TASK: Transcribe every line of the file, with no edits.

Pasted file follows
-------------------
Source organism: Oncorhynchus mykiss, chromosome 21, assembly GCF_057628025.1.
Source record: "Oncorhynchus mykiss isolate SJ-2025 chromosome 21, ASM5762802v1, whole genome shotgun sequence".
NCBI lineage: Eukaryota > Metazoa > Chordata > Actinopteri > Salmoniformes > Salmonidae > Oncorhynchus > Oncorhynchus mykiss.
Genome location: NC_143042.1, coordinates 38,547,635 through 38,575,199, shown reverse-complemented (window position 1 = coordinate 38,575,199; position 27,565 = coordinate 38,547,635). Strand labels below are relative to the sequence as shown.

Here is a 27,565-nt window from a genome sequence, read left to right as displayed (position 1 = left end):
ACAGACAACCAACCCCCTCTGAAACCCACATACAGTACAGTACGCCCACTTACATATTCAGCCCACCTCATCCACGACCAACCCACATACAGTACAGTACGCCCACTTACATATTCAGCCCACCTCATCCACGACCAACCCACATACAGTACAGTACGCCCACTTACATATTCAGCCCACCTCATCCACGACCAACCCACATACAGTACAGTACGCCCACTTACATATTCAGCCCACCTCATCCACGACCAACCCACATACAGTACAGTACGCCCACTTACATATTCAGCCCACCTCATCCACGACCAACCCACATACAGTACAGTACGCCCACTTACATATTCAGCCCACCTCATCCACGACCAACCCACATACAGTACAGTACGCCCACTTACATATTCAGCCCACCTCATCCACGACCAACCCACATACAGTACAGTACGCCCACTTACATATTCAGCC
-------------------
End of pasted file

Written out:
Source organism: Oncorhynchus mykiss, chromosome 21, assembly GCF_057628025.1.
Source record: "Oncorhynchus mykiss isolate SJ-2025 chromosome 21, ASM5762802v1, whole genome shotgun sequence".
NCBI lineage: Eukaryota > Metazoa > Chordata > Actinopteri > Salmoniformes > Salmonidae > Oncorhynchus > Oncorhynchus mykiss.
Genome location: NC_143042.1, coordinates 38,547,635 through 38,575,199, shown reverse-complemented (window position 1 = coordinate 38,575,199; position 27,565 = coordinate 38,547,635). Strand labels below are relative to the sequence as shown.

Here is a 27,565-nt window from a genome sequence, read left to right as displayed (position 1 = left end):
ACAGACAACCAACCCCCTCTGAAACCCACATACAGTACAGTACGCCCACTTACATATTCAGCCCACCTCATCCACGACCAACCCACATACAGTACAGTACGCCCACTTACATATTCAGCCCACCTCATCCACGACCAACCCACATACAGTACAGTACGCCCACTTACATATTCAGCCCACCTCATCCACGACCAACCCACATACAGTACAGTACGCCCACTTACATATTCAGCCCACCTCATCCACGACCAACCCACATACAGTACAGTACGCCCACTTACATATTCAGCCCACCTCATCCACGACCAACCCACATACAGTACAGTACGCCCACTTACATATTCAGCCCACCTCATCCACGACCAACCCACATACAGTACAGTACGCCCACTTACATATTCAGCCCACCTCATCCACGACCAACCCACATACAGTACAGTACGCCCACTTACATATTCAGCC